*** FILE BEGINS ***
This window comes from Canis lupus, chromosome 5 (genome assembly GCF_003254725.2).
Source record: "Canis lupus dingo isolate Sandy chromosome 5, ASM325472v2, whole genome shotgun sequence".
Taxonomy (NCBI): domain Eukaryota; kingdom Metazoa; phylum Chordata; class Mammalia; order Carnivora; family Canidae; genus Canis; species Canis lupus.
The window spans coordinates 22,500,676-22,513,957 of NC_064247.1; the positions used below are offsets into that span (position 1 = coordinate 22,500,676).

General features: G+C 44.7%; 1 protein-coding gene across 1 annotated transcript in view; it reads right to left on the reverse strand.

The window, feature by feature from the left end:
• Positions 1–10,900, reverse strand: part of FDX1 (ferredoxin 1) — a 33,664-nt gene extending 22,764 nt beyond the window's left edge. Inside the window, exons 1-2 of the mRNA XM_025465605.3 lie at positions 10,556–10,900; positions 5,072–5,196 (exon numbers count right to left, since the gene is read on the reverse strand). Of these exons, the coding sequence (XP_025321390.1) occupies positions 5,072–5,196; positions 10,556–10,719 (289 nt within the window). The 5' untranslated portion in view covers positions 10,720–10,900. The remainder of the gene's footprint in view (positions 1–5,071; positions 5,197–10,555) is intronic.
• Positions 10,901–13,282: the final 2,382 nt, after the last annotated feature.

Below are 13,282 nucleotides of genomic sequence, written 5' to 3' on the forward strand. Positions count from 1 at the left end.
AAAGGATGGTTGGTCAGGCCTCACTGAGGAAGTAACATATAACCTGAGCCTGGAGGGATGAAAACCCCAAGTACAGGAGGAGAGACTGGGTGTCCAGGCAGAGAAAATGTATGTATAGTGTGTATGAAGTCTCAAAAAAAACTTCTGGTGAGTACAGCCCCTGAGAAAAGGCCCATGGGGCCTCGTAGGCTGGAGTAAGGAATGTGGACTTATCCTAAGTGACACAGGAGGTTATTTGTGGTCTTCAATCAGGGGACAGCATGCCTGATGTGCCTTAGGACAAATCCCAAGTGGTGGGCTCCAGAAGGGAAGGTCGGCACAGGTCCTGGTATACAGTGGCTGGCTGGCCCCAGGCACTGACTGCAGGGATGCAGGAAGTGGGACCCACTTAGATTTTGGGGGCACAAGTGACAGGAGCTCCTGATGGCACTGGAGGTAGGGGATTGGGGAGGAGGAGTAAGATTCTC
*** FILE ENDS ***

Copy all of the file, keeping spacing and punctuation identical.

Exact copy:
This window comes from Canis lupus, chromosome 5 (genome assembly GCF_003254725.2).
Source record: "Canis lupus dingo isolate Sandy chromosome 5, ASM325472v2, whole genome shotgun sequence".
Taxonomy (NCBI): domain Eukaryota; kingdom Metazoa; phylum Chordata; class Mammalia; order Carnivora; family Canidae; genus Canis; species Canis lupus.
The window spans coordinates 22,500,676-22,513,957 of NC_064247.1; the positions used below are offsets into that span (position 1 = coordinate 22,500,676).

General features: G+C 44.7%; 1 protein-coding gene across 1 annotated transcript in view; it reads right to left on the reverse strand.

The window, feature by feature from the left end:
• Positions 1–10,900, reverse strand: part of FDX1 (ferredoxin 1) — a 33,664-nt gene extending 22,764 nt beyond the window's left edge. Inside the window, exons 1-2 of the mRNA XM_025465605.3 lie at positions 10,556–10,900; positions 5,072–5,196 (exon numbers count right to left, since the gene is read on the reverse strand). Of these exons, the coding sequence (XP_025321390.1) occupies positions 5,072–5,196; positions 10,556–10,719 (289 nt within the window). The 5' untranslated portion in view covers positions 10,720–10,900. The remainder of the gene's footprint in view (positions 1–5,071; positions 5,197–10,555) is intronic.
• Positions 10,901–13,282: the final 2,382 nt, after the last annotated feature.

Below are 13,282 nucleotides of genomic sequence, written 5' to 3' on the forward strand. Positions count from 1 at the left end.
AAAGGATGGTTGGTCAGGCCTCACTGAGGAAGTAACATATAACCTGAGCCTGGAGGGATGAAAACCCCAAGTACAGGAGGAGAGACTGGGTGTCCAGGCAGAGAAAATGTATGTATAGTGTGTATGAAGTCTCAAAAAAAACTTCTGGTGAGTACAGCCCCTGAGAAAAGGCCCATGGGGCCTCGTAGGCTGGAGTAAGGAATGTGGACTTATCCTAAGTGACACAGGAGGTTATTTGTGGTCTTCAATCAGGGGACAGCATGCCTGATGTGCCTTAGGACAAATCCCAAGTGGTGGGCTCCAGAAGGGAAGGTCGGCACAGGTCCTGGTATACAGTGGCTGGCTGGCCCCAGGCACTGACTGCAGGGATGCAGGAAGTGGGACCCACTTAGATTTTGGGGGCACAAGTGACAGGAGCTCCTGATGGCACTGGAGGTAGGGGATTGGGGAGGAGGAGTAAGATTCTC